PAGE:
sending warm support,


Kali

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melstevUK

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Reply with quote  #5 
frazzledmum,

Welcome and sorry you had to find us.  This illnesss scares the hell out of us and suddenly we have a child who is no longer the one we knew.

You have a team which is willing to hospitalise your d - at this stage take up that offer and get her into hospital.  You are already trying to get to grips with fighting all the irrational behaviours of an illness which does not respond to reason.

Tell your d straight that she is seriously ill, she cannot comply with eating what she needs to eat at home and that she needs to go into hospital because you alone on your own can't take this illness on.  Let her know that you understand what you are dealing with, forget the guilt - just get her into a place where you have a whole team to deal with it.

While she is in hospital youcan get a rest and get your head around what you are dealing with.  Just get her somewhere where she will be safe, will start eating and putting on weight. Tell her you love her and that this needs to happen

She is actually likely to be reassured by your confident stance because right now she is fighting a voice in her head which will not let her eat.  Don't get involved with it - just let a team take her into hospital and start treating her.  These offers are often hard to come by - so take that opportunity.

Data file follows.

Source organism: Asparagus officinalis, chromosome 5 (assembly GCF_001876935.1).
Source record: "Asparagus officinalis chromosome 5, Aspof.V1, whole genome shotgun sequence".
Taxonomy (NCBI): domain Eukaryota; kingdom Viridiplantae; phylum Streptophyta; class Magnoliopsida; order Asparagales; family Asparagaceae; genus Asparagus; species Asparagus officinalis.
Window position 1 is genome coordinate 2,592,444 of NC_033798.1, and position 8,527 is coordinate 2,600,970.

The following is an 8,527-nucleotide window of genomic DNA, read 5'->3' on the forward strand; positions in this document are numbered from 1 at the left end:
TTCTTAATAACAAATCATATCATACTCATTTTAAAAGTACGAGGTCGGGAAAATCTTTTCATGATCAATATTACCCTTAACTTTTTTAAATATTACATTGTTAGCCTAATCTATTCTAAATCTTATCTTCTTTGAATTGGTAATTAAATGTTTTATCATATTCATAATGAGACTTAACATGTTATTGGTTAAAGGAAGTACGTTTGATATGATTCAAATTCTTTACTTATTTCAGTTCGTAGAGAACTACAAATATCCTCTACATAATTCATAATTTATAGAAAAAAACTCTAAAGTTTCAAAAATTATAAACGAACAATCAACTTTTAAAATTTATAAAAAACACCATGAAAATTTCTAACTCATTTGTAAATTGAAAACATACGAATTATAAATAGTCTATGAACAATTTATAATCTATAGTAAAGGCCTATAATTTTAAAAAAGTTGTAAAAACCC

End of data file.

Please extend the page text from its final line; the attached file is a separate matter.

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toothfairy

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Reply with quote  #6 
Hi Frazzledmum,
Welcome from Dublin.
I think its important to note that our kids cannot be given age appropriate independence with cooking and choosing food.
Allowing her shopping and choosing low fat etc is feeding into the anorexia. I advise you to throw anything out of your house that says , diet , low fat,etc
A 12kg loss in a short time like that is very serious and she could be medically unstable or become medically unstable very quickly.

As she is 17, there is a very short window until she is 18 and can refuse treatment. This illness takes a long time to deal with so I advise you to take immediate action.Do not wait.
The vegetarian thing has to be dealt with too, it is likely that that is part of this illness.
Honestly from what you have posted, given her huge weight loss and age, I would grab an IP bed with both arms....they are hard to come by and things will likely change dramatically as soon as she is 18.........
or if you are going to do this at home than here are some FBT guidelines....


Many of us (not all) here follow (or have followed and been successful with) the Maudsley approach (FBT), which follows these guidelines:

1. You prepare meals